John Gorvin is an independently licensed psychologist in Massachusetts since 1992, and has been in private practice since 1998. He received his Doctoral degree in Clinical Psychology from the Florida Institute of Technology, Melbourne, FL in 1990. He also completed a Neuropsychology Re-certification program through the Fielding Institute in 2005. He maintains his practice in Wakefield, MA conducting psychological and neuropsychological assessments of teens and adults. He is also the Assistant Track and Cross Country Coach at the Austin Preparatory High School in Reading, MA. John has been certified as a running coach by the USA Track and Field and Road Runners Club of America. John has been a distance runner since 1982, and has completed nearly 400 road races, including 24 marathons, and 27 half-marathons. He has also run the Mt. Washington (NH) Road race ten times, a 7.6 mile road race ascending over 4000 feet at an average grade of 11 %.
Mercedes Ashby is an exercise and sport trainer with over 25 years of experience working for the U.S. Military, corporate and private industry in recreation, exercise, sport and fitness, along with health and wellness initiatives. Throughout the 25 years she accompanied her husband, a U.S. Marine, stationed overseas and within the United States. Mercedes has worked with active duty military personnel, family members, along with the civilian population using exercise, fitness and wellness interventions to promote and enhance psychological and physical wellness. Mercedes has a Master’s of Science in Exercise Science, and Health Promotion, along with a graduate certificate in Sports Psychology from California University of Pennsylvania. Presently, Mercedes is working towards a Doctorate in Psychology with a specialization in Sport and Performance from the University of the Rockies. Throughout the years while on various military bases in the states and overseas, Mercedes has worked with professional and amateur athletes, “the week-end warrior”, as well as the novice performer to enhance performance and achieve psychological and physical wellness. Mercedes enjoys various sports, to include football, basketball, baseball, martial arts, and soccer. She regularly participates in yoga, and the Marine Corps Marathon running series throughout the year. Currently Mercedes is using her diverse skills in her own business ExPsych, coaching and training people with mental skill techniques combined with exercise to promote healthy weight loss and weight management, injury rehabilitation, mood disorders, and overall lifestyle wellness.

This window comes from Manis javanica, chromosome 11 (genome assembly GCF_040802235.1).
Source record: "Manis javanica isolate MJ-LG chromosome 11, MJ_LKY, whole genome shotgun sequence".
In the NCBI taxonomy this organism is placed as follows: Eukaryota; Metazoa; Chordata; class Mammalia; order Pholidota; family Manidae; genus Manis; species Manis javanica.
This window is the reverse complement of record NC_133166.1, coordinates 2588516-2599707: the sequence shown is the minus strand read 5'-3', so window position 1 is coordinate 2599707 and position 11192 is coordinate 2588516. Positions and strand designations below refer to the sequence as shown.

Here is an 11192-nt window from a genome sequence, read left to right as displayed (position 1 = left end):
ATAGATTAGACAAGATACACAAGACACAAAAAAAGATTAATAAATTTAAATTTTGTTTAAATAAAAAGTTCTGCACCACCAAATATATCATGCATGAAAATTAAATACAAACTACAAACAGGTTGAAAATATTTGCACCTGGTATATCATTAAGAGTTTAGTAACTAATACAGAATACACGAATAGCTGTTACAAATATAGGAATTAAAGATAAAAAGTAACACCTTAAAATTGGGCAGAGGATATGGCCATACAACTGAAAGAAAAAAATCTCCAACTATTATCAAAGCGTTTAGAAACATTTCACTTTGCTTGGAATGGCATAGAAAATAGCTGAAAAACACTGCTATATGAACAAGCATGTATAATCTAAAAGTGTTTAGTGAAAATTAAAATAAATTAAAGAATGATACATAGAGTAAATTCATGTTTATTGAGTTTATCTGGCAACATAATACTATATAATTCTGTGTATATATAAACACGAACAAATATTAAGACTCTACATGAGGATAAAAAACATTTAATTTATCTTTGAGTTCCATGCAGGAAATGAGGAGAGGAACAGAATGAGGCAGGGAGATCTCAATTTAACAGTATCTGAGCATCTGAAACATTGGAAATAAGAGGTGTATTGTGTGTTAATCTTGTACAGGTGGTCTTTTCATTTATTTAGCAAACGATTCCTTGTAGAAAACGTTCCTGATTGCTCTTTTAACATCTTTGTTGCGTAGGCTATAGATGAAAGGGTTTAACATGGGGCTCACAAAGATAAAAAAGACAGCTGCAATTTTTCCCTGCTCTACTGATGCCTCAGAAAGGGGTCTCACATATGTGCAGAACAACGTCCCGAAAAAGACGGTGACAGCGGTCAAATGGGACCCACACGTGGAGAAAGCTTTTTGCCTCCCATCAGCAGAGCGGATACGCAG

Erica Woekel, Ph.D., is currently working as a postdoctoral researcher/junior faculty at the University of Hawaii Cancer Center in Honolulu. She examines home-based physical activity promotion, motivation, and body image change in new mothers. Erica completed her PhD from Oregon State University focusing in sport and exercise psychology, sociology, and body image. Erica’s passion is in teaching individuals to focus on their health and wellness while continuing to motivate them to strive for healthy behavior changes and positive self-image in their lives. She has taught over 8000 students in her career with regards to incorporation of fitness, nutrition, and healthy behaviors throughout the lifespan. Erica was a collegiate volleyball player and a semi-professional contemporary dancer that has choreographed, judged, and coached at a regional, state, and national level. Erica joined AASP in 2007 and has been the Northwest Regional Student Representative as well as involved in the Mentorship Match Program and the Hospitality Committee. Erica has two children, Charlie (7) and Wyatt (5) and a very supportive husband, Freddie and likes dancing, biking, running, gardening, and playing at the beach.
Stefanee Maurice is a graduate student in the Psychology Department at California State University Northridge. She is the lab coordinator for the CSUN Sport Psychology Lab and her research focuses on the relationship between motivation and the fear of failure, as well as injury rehabilitation. Her thesis is challenging the construct of playing to win or to avoid losing by examining the relationship between achievement motivation and the fear of failure in a competitive sport setting. She is currently applying for doctoral programs in kinesiology and has plans to become a professor and as well as an AASP Certified Consultant. Stefanee is in the last year of her master’s program at CSUN and is currently teaching an introductory psychology course.